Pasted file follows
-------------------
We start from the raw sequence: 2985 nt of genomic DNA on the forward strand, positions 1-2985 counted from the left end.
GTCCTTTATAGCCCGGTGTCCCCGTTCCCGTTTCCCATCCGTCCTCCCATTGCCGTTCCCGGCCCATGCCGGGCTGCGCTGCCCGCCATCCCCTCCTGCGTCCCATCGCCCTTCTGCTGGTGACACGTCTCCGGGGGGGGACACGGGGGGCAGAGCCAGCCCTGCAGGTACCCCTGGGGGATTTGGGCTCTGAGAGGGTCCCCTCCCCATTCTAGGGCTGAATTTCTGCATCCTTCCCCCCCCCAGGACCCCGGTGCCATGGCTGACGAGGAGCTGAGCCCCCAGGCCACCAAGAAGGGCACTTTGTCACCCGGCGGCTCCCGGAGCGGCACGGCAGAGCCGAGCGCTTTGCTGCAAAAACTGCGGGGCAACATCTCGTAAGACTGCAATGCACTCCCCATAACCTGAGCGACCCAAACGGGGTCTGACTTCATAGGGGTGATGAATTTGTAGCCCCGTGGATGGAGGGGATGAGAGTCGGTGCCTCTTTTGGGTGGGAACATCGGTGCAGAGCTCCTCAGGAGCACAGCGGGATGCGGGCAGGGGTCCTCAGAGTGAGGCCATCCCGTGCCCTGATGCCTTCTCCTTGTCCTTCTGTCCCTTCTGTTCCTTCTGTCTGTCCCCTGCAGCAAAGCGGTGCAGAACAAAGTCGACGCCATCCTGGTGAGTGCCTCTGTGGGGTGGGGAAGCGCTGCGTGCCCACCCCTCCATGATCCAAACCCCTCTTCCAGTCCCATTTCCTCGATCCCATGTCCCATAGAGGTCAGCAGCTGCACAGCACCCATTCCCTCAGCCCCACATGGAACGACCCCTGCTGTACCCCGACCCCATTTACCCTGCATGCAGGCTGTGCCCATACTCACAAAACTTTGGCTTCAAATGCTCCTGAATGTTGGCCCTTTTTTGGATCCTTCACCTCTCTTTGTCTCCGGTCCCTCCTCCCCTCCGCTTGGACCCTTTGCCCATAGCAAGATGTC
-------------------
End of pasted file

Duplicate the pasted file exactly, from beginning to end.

We start from the raw sequence: 2985 nt of genomic DNA on the forward strand, positions 1-2985 counted from the left end.
GTCCTTTATAGCCCGGTGTCCCCGTTCCCGTTTCCCATCCGTCCTCCCATTGCCGTTCCCGGCCCATGCCGGGCTGCGCTGCCCGCCATCCCCTCCTGCGTCCCATCGCCCTTCTGCTGGTGACACGTCTCCGGGGGGGGACACGGGGGGCAGAGCCAGCCCTGCAGGTACCCCTGGGGGATTTGGGCTCTGAGAGGGTCCCCTCCCCATTCTAGGGCTGAATTTCTGCATCCTTCCCCCCCCCAGGACCCCGGTGCCATGGCTGACGAGGAGCTGAGCCCCCAGGCCACCAAGAAGGGCACTTTGTCACCCGGCGGCTCCCGGAGCGGCACGGCAGAGCCGAGCGCTTTGCTGCAAAAACTGCGGGGCAACATCTCGTAAGACTGCAATGCACTCCCCATAACCTGAGCGACCCAAACGGGGTCTGACTTCATAGGGGTGATGAATTTGTAGCCCCGTGGATGGAGGGGATGAGAGTCGGTGCCTCTTTTGGGTGGGAACATCGGTGCAGAGCTCCTCAGGAGCACAGCGGGATGCGGGCAGGGGTCCTCAGAGTGAGGCCATCCCGTGCCCTGATGCCTTCTCCTTGTCCTTCTGTCCCTTCTGTTCCTTCTGTCTGTCCCCTGCAGCAAAGCGGTGCAGAACAAAGTCGACGCCATCCTGGTGAGTGCCTCTGTGGGGTGGGGAAGCGCTGCGTGCCCACCCCTCCATGATCCAAACCCCTCTTCCAGTCCCATTTCCTCGATCCCATGTCCCATAGAGGTCAGCAGCTGCACAGCACCCATTCCCTCAGCCCCACATGGAACGACCCCTGCTGTACCCCGACCCCATTTACCCTGCATGCAGGCTGTGCCCATACTCACAAAACTTTGGCTTCAAATGCTCCTGAATGTTGGCCCTTTTTTGGATCCTTCACCTCTCTTTGTCTCCGGTCCCTCCTCCCCTCCGCTTGGACCCTTTGCCCATAGCAAGATGTC